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Tampa Electric power plant plan still draws fire from environmentalists

They oppose plans to convert coal-fired unit in Apollo Beach to natural gas, another fossil fuel.
Published Jul. 22
Updated Jul. 22

TALLAHASSEE — Sierra Club Florida is pressing forward with concerns about greenhouse-gas emissions as Gov. Ron DeSantis and the Florida Cabinet prepare this week to consider approving a Tampa Electric Co. power-plant project.

The Sierra Club, which wants alternative energy sources such as solar power, disagrees with the findings of an administrative law judge who recommended that the plan be approved by DeSantis and Cabinet members, who serve as the state Power Plant Siting Board.

The project, at Tampa Electric’s Big Bend Power Station in Hillsborough County, would involve shutting down one generating unit, known as Unit 2, in 2021. Another unit, known as Unit 1, would be upgraded as a natural-gas plant, eliminating the possible use of coal in the unit. The upgraded plant would begin operating in 2023.

READ MORE: Tampa Electric is cutting down coal at Big Bend. But is natural gas the right alternative?

Diana Csank, a representative of the Sierra Club, told Cabinet aides last week that questions remain about Tampa Electric’s plan to use natural gas instead of alternative energy sources.

“This is an unprecedented position that the company is taking, that its project, that would double the output of a power plant, an already large existing power plant, and commit Florida to relying on a fossil fuel, gas, that’s coming from thousands of miles away for the next 30 years,” Csank said. “Their position is that no one should review whether that’s even needed.”

But attorney Larry Curtin, representing Tampa Electric, said a recommended order from the administrative law judge addresses the Sierra Club’s concerns. Curtin added that the company believes it will exceed the greenhouse-gas reductions outlined in the recommended order.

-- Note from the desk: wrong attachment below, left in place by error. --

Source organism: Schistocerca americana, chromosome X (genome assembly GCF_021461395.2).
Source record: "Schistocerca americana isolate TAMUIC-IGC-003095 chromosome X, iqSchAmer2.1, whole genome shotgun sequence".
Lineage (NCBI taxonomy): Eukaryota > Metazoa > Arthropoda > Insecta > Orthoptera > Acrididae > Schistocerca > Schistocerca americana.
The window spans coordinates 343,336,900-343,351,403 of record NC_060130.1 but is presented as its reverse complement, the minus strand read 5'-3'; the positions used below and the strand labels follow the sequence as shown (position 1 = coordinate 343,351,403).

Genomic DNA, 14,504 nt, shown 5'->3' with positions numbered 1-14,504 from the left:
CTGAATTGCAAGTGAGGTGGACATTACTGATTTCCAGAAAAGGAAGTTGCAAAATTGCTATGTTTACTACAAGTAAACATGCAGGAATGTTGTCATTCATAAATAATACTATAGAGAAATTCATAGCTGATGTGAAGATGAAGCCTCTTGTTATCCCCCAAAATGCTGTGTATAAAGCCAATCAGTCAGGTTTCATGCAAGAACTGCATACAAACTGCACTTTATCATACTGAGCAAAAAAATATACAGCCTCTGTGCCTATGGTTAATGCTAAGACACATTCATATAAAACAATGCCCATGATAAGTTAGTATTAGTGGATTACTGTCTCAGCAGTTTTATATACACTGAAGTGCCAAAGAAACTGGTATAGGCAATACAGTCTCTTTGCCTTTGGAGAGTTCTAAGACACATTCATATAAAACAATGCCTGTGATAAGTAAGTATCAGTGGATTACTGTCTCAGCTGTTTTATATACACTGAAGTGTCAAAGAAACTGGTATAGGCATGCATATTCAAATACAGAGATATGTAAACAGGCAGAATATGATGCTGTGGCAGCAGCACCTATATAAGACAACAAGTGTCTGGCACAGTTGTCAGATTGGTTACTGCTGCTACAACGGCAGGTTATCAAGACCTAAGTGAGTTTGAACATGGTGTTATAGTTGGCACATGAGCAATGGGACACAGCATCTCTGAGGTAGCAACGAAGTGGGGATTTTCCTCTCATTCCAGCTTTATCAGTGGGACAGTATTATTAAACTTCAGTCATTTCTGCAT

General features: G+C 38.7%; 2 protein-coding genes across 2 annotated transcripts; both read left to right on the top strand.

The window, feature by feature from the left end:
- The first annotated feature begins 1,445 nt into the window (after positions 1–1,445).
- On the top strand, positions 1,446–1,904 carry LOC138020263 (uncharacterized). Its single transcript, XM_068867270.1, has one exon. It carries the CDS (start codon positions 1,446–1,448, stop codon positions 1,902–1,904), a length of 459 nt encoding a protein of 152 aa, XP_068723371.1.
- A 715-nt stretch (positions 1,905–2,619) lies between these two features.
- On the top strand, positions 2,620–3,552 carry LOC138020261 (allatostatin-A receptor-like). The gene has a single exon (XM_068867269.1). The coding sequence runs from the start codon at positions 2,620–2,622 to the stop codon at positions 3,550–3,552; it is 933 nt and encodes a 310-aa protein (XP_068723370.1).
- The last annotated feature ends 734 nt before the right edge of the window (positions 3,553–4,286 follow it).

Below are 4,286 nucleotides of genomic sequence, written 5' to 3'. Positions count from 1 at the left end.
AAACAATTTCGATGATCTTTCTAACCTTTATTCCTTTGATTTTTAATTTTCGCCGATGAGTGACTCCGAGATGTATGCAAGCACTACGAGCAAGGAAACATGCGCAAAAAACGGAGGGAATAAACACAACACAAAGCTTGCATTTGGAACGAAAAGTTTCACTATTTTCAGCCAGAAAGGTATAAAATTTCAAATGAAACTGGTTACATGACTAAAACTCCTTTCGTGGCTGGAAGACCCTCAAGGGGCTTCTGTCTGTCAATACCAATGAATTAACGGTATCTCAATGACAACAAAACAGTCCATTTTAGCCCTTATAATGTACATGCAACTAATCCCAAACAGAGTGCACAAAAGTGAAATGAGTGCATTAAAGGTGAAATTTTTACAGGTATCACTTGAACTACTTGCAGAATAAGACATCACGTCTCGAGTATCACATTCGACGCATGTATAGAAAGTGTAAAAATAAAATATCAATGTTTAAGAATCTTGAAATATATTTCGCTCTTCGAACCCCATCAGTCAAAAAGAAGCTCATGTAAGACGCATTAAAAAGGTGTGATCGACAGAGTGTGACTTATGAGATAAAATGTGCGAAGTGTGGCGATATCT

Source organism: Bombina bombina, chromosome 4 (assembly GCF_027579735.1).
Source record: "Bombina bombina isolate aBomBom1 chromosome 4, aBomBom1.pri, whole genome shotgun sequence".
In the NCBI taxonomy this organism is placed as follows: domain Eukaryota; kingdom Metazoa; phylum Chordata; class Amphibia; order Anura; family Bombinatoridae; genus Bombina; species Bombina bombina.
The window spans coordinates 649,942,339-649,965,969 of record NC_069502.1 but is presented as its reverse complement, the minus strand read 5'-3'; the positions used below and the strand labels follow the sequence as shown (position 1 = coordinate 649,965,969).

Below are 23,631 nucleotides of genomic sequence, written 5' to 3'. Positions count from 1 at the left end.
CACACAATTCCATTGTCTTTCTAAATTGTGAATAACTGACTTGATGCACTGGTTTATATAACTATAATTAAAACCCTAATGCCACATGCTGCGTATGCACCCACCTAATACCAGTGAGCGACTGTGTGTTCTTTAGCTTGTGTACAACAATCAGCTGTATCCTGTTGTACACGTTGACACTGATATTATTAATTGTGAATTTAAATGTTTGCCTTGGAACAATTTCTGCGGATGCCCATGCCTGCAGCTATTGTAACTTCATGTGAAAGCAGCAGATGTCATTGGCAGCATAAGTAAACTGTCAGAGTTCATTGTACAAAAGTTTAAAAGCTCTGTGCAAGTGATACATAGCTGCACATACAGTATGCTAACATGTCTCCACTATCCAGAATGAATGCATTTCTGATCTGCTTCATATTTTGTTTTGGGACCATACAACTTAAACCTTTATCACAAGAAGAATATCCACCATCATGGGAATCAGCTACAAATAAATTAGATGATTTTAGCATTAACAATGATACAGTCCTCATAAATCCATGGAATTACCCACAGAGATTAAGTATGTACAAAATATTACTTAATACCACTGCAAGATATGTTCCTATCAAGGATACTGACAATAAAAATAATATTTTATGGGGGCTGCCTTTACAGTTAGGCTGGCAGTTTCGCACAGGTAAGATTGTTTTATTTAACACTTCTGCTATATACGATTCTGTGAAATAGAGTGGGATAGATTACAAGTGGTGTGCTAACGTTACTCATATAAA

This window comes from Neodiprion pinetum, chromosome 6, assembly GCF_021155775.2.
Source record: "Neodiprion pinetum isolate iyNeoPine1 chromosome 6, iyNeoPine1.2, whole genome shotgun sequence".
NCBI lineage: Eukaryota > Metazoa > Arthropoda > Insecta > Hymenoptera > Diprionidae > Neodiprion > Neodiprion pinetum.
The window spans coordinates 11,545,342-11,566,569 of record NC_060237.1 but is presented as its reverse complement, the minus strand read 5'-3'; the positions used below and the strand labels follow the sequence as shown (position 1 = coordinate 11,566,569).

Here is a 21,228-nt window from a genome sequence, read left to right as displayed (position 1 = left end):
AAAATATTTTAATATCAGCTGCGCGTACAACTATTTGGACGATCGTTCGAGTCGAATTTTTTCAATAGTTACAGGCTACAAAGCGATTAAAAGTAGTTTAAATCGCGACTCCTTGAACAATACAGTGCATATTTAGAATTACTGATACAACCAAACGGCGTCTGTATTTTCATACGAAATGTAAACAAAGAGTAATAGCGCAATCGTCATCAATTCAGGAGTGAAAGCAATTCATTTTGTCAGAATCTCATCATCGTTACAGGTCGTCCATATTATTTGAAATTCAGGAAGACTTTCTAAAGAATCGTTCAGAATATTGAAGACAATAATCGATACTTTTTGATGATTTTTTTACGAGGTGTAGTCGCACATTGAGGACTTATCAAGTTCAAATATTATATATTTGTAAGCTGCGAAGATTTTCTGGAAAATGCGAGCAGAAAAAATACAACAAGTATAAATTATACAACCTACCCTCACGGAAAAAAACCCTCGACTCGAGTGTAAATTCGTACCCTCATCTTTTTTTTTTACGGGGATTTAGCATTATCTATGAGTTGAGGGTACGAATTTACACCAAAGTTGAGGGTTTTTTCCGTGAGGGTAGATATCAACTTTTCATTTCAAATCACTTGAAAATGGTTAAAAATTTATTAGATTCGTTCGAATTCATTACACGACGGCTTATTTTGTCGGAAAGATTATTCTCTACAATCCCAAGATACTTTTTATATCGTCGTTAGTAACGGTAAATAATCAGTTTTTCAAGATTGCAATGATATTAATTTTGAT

“The question of whether or not something should be done about climate change issues is really a larger question than one applicant can address,” Curtain said. “If this project was completely eliminated, it would have no effect, none.”

In May, Administrative Law Judge Francine M. Ffolkes issued an 88-page recommended order that said DeSantis and the Cabinet should approve Tampa Electric’s plan. The governor and Cabinet are slated to take up the issue during a meeting Thursday.

Ffolkes said the project would reduce emissions when compared to the current operation of the two 1970s-era units. Also, Ffolkes found that the change would reduce water withdrawals by up to 25 percent at the plant.

Justin Wolfe of the state Department of Environmental Protection’s Office of General Counsel, said the intake of less water to cool the plants would lower “fish mortality.”

Csank said DeSantis and the Cabinet need to consider the potential flooding impacts of the plant along Tampa Bay and objected to the projections of reduced greenhouse-gas emissions. She said the projections involve a “false baseline,” as the two units are currently burning natural gas, not coal.

In announcing the project last year, Tampa Electric said Unit 1 and Unit 2 were originally built to burn coal and that the utility later added natural gas as a secondary fuel.

In 2017, 67 percent of Tampa Electric’s power was generated with natural gas and 24 percent came from coal, the announcement said. That would shift to 75 percent generated by natural gas and 12 percent from coal in 2023. The project was pegged as costing $853 million.

On Friday, U.S. Rep. Kathy Castor, D-Florida, raised concerns about the use of natural gas instead of cleaner sources of energy such as solar or wind.

“The Siting Board … should go beyond a strict legal analysis in deciding to review the project prior to certification because any decision TECO makes or is allowed to make will be with us for decades,” Castor, who chairs the House Select Committee on the Climate Crisis, wrote. “Therefore, the need for an efficient, economical decision that safeguards citizens and shareholders alike, and the need to ‘get it right’ for Florida’s environment and economy requires that the Siting Board take a broad view of its role and the impact of utility siting decisions.”


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